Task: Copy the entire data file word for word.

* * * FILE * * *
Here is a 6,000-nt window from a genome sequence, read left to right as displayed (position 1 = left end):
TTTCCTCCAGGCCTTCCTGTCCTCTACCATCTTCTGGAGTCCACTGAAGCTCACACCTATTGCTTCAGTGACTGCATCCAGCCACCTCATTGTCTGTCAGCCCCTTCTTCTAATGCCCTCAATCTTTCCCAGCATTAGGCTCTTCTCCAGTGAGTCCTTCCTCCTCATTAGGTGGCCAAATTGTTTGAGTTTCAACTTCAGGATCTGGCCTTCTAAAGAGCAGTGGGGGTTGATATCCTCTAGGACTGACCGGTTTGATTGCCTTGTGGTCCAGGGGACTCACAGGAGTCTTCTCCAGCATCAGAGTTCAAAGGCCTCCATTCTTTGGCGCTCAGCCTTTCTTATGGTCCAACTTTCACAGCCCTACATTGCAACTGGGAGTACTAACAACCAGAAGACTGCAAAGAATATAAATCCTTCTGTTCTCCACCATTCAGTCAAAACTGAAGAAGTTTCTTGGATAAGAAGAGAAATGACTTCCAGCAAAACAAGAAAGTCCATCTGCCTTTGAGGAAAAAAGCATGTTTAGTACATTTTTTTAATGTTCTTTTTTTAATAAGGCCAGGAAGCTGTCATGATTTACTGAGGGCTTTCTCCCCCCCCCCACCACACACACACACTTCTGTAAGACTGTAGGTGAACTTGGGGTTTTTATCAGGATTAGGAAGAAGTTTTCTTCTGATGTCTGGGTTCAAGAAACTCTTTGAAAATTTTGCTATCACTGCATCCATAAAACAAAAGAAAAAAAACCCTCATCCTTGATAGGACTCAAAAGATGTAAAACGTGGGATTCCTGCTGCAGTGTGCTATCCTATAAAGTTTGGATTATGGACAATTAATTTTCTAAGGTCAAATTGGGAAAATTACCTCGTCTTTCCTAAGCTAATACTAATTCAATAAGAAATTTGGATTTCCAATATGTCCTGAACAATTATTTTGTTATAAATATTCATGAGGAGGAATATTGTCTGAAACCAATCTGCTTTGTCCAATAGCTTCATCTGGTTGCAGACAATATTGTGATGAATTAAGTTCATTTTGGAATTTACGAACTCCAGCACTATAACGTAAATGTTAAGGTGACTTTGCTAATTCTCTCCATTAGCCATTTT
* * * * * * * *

Here is a 6,000-nt window from a genome sequence, read left to right as displayed (position 1 = left end):
TTTCCTCCAGGCCTTCCTGTCCTCTACCATCTTCTGGAGTCCACTGAAGCTCACACCTATTGCTTCAGTGACTGCATCCAGCCACCTCATTGTCTGTCAGCCCCTTCTTCTAATGCCCTCAATCTTTCCCAGCATTAGGCTCTTCTCCAGTGAGTCCTTCCTCCTCATTAGGTGGCCAAATTGTTTGAGTTTCAACTTCAGGATCTGGCCTTCTAAAGAGCAGTGGGGGTTGATATCCTCTAGGACTGACCGGTTTGATTGCCTTGTGGTCCAGGGGACTCACAGGAGTCTTCTCCAGCATCAGAGTTCAAAGGCCTCCATTCTTTGGCGCTCAGCCTTTCTTATGGTCCAACTTTCACAGCCCTACATTGCAACTGGGAGTACTAACAACCAGAAGACTGCAAAGAATATAAATCCTTCTGTTCTCCACCATTCAGTCAAAACTGAAGAAGTTTCTTGGATAAGAAGAGAAATGACTTCCAGCAAAACAAGAAAGTCCATCTGCCTTTGAGGAAAAAAGCATGTTTAGTACATTTTTTTAATGTTCTTTTTTTAATAAGGCCAGGAAGCTGTCATGATTTACTGAGGGCTTTCTCCCCCCCCCCACCACACACACACACTTCTGTAAGACTGTAGGTGAACTTGGGGTTTTTATCAGGATTAGGAAGAAGTTTTCTTCTGATGTCTGGGTTCAAGAAACTCTTTGAAAATTTTGCTATCACTGCATCCATAAAACAAAAGAAAAAAAACCCTCATCCTTGATAGGACTCAAAAGATGTAAAACGTGGGATTCCTGCTGCAGTGTGCTATCCTATAAAGTTTGGATTATGGACAATTAATTTTCTAAGGTCAAATTGGGAAAATTACCTCGTCTTTCCTAAGCTAATACTAATTCAATAAGAAATTTGGATTTCCAATATGTCCTGAACAATTATTTTGTTATAAATATTCATGAGGAGGAATATTGTCTGAAACCAATCTGCTTTGTCCAATAGCTTCATCTGGTTGCAGACAATATTGTGATGAATTAAGTTCATTTTGGAATTTACGAACTCCAGCACTATAACGTAAATGTTAAGGTGACTTTGCTAATTCTCTCCATTAGCCATTTT